Immersing Myself in the Intricacies of Public Healthcare

This is part of series of posts by recipients of the 2019 Career Services Summer Funding Grant. We’ve asked funding recipients to reflect on their summer experiences and talk about the industries in which they spent their summer. You can read the entire series here.

This entry is by Varshini Gali, COL ’20

This summer, I traveled to New York City to pursue my interests in healthcare advocacy and nonprofit work as an intern with the Medicare Rights Center. I was able to take advantage of this opportunity due to a summer funding award from Penn’s Career Services, and I am incredibly grateful to have had the chance to work in a sector otherwise inaccessible to me without external funding. MRC is a national nonprofit organization that provides counseling to Medicare beneficiaries around the country and participates in political advocacy to increase beneficiaries’ access to healthcare. Interning at MRC gave me the chance to immerse myself in the intricacies of public healthcare and insurance in America, a field I had not held much familiarity with and sought to explore further.

One of MRC’s main initiatives is the National Medicare Helpline, a telephone hotline that operates every weekday and serves almost 100 people per day. As an intern, a large part of my job was to staff the helpline, which required developing an intimate knowledge of how Medicare operates as well as common obstacles beneficiaries come across when navigating the program.  After a week-long training module, I began taking calls from beneficiaries and counseling them on how to resolve their issues with the Medicare system. As I hope to become a physician in the future, having the chance to cultivate my skills in communicating complex topics was a valuable experience for my professional and personal development. Many of the individuals I spoke to on the phone were stressed or confused; I learned a lot about effective communication methods as I helped people work through their concerns. Furthermore, I certainly achieved my goal of building expertise in the field of health insurance, as I encountered a diverse array of situations and loopholes in the Medicare system.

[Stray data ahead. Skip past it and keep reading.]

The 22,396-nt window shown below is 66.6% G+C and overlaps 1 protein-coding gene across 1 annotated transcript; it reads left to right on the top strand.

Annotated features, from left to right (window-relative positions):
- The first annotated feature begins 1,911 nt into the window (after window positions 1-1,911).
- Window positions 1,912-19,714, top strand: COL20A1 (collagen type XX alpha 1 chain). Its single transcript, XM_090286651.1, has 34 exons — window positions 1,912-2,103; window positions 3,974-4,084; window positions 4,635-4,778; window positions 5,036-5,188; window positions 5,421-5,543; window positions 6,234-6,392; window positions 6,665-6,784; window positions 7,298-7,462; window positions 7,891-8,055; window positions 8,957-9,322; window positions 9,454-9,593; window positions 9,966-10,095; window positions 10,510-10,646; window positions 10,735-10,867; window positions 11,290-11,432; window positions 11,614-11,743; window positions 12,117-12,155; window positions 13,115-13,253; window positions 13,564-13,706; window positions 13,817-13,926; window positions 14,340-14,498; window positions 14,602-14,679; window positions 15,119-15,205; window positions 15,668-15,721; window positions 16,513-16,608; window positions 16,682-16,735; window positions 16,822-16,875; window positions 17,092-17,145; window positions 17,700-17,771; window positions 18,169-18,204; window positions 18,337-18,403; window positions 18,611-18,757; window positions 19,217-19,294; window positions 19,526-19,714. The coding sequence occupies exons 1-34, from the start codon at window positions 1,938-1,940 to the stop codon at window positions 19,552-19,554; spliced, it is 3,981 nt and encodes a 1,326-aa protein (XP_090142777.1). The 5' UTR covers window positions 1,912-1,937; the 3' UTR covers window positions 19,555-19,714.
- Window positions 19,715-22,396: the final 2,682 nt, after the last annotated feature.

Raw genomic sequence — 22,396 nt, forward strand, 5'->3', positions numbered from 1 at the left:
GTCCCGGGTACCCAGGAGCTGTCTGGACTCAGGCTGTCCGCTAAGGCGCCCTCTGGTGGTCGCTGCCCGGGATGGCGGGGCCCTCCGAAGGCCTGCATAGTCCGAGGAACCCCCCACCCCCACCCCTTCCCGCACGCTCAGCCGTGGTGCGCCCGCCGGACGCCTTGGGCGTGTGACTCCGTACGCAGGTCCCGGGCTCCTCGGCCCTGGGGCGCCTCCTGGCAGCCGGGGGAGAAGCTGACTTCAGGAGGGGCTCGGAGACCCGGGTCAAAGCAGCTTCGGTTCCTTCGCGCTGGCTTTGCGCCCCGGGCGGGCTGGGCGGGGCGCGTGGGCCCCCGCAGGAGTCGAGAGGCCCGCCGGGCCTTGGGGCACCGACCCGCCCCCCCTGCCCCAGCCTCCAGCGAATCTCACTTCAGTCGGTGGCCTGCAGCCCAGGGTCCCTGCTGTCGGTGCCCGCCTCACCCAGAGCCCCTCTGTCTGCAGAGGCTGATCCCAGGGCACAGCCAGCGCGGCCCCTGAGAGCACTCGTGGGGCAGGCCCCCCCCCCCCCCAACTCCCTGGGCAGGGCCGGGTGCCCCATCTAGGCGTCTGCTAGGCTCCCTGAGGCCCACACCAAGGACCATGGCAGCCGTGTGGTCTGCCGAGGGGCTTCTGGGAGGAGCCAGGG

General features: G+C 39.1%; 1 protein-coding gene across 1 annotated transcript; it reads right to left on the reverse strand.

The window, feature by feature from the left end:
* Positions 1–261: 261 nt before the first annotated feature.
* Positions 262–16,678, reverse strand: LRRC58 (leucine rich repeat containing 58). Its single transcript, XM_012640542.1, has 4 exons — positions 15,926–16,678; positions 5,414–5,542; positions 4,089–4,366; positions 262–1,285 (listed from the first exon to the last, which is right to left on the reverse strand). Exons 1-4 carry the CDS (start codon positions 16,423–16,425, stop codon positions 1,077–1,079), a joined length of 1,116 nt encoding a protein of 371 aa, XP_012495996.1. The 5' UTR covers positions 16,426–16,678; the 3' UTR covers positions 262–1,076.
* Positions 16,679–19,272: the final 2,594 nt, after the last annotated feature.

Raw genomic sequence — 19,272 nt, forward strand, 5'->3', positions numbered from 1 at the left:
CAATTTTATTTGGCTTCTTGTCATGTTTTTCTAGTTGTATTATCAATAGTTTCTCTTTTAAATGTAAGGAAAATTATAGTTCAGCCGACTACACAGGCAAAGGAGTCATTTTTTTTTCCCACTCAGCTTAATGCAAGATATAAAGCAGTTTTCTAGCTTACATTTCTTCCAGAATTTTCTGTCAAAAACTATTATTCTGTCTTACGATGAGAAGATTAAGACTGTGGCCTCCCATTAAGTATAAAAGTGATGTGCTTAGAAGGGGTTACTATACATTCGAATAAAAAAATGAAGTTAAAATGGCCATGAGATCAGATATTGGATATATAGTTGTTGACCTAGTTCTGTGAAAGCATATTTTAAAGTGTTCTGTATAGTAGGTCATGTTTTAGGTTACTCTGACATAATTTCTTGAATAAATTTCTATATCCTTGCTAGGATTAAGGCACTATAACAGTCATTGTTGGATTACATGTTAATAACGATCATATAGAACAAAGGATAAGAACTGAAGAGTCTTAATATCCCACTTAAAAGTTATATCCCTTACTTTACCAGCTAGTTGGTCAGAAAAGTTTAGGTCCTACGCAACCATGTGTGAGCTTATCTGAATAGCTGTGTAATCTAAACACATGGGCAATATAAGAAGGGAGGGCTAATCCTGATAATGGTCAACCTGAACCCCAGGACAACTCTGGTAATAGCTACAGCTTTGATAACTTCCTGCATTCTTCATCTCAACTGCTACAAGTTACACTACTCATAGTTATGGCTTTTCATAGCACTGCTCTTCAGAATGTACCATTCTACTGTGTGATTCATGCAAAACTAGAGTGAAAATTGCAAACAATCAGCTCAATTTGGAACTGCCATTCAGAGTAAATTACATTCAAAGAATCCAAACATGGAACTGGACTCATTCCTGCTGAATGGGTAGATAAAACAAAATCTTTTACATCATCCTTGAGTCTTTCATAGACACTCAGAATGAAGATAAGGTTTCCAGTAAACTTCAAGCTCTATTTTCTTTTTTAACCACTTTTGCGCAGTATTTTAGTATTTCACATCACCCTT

The other main part of my internship was case management for low-income Medicare beneficiaries. When I began my internship, I came to know about the Medicare Savings Program (MSP), a benefits program from the government that cuts Medicare premium costs for low-income individuals. Despite the profound benefit that MSP membership can provide someone—savings of at least $135 a month—the program is still relatively unknown among the low-income population. My task was to help individuals fill out applications and assist MRC case counselors process these applications. Working on a project that had such a direct impact for individuals was very gratifying and truly made me understand the importance of public health messaging and how it influences livelihoods—there are still thousands of individuals around the country eligible for MSP but are not enrolled due to poor outreach. I hope to work with medically underserved populations in the future, and my work with MSP cases this summer has been very relevant for this aspiration.

Living and working in New York City was truly a privilege, and my time with MRC was very enriching for my professional aspirations. After working so closely with individuals so deeply affected by the convolutions of healthcare, my desire to enter this sector was doubly reinforced. I look forward to taking the lessons I learned at MRC with me into my future career.

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